If Darwin were alive today, he would shake his head knowingly when presented with the concept of “keeping up with the Joneses.” Darwin’s Evolution of Species detailed the benefits of being the fittest individual within a species. With Social Darwinism, one only needs to appear to be the fittest, in order to reap the social benefits. As social peers rise economically, a level of material competition begins. If Mr. Jones gets a Cadillac, then Mrs. Smith wants her husband to have one too. Putting on appearances was easily done in the late Twentieth Century, as credit was exceedingly simple to obtain. The outward appearance of wealth was championed, as early as the 1980’s when the “Yuppy Culture” came into focus.
Since the American economy had cycled up and down ever since the 1950’s, but individuals had continued to advance in their professions and economic status, citizens had no reason to doubt that the flow of jobs and money would always be there to support their obsession with their outward appearances.
Of course, history shows that they were wrong, and wrong to such a horrible degree, that many lost their jobs, homes, retirement accounts and families in the process. As this process of decline started slowly at the turn of the Millennium, citizens began to put their heads in the sand and think it could not happen to them. They were also wrong, as corporations began to outsource high paying service and technology jobs overseas. They had felt lucky that it was not their jobs, when this process occurred for their working class brethren a decade or so earlier. Now, the other shoe dropped for much of the middle class and kicked them where they lived.
I share all this, not in an effort to show the ignorance of generations of Americans and their outright denial of facts. I share it in an effort for people here, and in other countries to see just how deeply the American Dream is imbedded in every fiber of a citizen who grows up here. It is heartbreaking to me, as a parent, to hear other parents continue to share these beliefs with their children, as if, like the Holy Grail, they still exist somewhere and simply need to be uncovered by their shining star progeny. I feel for this generation of children, who walk forth with no easy dream in hand, but I am also excited for them. Like the phoenix, from the ashes they can create their own individual dreams.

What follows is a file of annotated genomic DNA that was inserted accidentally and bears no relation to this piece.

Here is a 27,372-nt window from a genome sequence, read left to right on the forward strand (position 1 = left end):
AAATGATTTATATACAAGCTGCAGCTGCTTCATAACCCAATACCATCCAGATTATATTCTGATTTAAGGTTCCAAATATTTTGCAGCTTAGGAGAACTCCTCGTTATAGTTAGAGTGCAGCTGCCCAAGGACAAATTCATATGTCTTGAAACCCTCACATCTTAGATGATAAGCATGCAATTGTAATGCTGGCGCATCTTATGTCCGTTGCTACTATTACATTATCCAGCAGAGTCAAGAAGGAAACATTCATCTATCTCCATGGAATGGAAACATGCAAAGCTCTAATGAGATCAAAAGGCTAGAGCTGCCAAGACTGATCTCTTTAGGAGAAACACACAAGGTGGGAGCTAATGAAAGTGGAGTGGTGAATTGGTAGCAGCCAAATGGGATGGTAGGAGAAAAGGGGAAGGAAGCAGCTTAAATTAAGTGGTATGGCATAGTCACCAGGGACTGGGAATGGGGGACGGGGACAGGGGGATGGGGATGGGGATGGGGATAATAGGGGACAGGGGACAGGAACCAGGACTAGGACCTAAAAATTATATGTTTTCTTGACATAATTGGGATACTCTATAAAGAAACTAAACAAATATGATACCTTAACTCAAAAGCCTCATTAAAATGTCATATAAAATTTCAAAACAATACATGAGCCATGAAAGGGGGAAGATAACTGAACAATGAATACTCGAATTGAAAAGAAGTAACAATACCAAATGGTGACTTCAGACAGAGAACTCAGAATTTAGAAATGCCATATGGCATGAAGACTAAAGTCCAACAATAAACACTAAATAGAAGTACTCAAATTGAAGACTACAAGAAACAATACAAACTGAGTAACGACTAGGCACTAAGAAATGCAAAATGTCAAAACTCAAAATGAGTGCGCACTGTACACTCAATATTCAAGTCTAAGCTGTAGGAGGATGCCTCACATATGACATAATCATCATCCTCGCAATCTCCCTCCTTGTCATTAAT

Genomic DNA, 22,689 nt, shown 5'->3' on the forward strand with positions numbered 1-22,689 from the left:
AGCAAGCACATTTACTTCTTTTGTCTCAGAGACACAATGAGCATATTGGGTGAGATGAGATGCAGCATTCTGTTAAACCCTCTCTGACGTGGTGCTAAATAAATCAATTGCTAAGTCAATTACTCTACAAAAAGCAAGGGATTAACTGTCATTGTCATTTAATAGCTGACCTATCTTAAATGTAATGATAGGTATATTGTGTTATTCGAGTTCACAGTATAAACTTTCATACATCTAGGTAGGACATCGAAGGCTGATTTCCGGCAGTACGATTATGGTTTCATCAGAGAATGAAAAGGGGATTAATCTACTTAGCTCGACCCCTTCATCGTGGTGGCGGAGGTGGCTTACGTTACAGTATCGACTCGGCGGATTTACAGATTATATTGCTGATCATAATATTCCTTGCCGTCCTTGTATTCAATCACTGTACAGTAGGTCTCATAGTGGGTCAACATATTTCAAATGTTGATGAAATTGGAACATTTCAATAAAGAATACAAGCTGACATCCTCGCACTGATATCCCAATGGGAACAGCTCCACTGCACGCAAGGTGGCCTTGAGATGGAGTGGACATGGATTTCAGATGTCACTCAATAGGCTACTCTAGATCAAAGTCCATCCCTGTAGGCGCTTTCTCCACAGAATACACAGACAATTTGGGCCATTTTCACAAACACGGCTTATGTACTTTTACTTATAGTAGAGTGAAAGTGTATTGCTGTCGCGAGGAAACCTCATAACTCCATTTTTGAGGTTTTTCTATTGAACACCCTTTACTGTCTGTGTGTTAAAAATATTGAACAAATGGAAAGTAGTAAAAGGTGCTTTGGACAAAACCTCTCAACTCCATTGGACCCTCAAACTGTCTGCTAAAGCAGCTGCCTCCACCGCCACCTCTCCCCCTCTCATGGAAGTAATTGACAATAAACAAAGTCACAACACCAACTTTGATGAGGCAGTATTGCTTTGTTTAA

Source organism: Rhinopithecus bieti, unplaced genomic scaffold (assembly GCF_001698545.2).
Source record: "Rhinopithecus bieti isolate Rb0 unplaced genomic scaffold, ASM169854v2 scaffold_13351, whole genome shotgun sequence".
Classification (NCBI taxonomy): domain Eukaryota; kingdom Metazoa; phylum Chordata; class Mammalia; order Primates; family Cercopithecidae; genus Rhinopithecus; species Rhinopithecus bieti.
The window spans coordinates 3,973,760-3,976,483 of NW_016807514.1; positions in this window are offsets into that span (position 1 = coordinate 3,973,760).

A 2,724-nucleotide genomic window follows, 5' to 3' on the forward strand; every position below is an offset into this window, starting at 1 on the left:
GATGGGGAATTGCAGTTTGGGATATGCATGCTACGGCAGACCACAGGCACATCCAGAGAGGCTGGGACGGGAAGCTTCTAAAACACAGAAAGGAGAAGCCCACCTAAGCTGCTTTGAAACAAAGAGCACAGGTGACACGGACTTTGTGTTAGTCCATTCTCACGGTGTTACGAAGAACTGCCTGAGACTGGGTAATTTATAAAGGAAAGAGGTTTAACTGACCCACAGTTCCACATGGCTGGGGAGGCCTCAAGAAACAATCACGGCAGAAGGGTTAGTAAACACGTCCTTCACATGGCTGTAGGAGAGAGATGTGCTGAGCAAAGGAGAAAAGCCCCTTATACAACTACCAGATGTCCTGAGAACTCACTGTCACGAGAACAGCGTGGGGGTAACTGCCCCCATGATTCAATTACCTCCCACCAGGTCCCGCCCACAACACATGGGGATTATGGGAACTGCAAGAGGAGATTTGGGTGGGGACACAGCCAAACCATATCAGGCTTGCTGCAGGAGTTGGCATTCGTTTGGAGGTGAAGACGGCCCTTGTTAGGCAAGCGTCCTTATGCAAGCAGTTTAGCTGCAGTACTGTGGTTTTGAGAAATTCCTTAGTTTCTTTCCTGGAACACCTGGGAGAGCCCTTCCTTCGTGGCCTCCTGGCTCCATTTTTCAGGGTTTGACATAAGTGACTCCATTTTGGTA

The truth is pretty obvious. The Average Joe, will never be rich. Winning the lottery aside, the pervasive fantasy of waking up rolling in money is never going to happen. The slope is simply too steep. Money is also relative and the US government views income exclusively, and not the cost of living or geographical area, when determining if an individual is considered affluent.
If you want to try and experiment, visit the Wealth Calculator at Giving What We Can and see if you are considered affluent. As an example, I typed in $100,000 US for a family of four. That puts Mr. and Mrs. Example in the top 3.2% of incomes world wide. Think about that for a minute. Feels pretty good?
Now take out taxes, housing, credit card debt, property taxes, health care costs, life insurance, energy costs, food and other expenses in Des Moines, Iowa, and they would still have some income to sock away into their retirement and their children’s future education.
Take the same example, and plant them in San Francisco, CA or New York, where the high paying jobs used to be that would give a family a $100,000 income, and that family is most likely struggling to stay out of foreclosure or bankruptcy.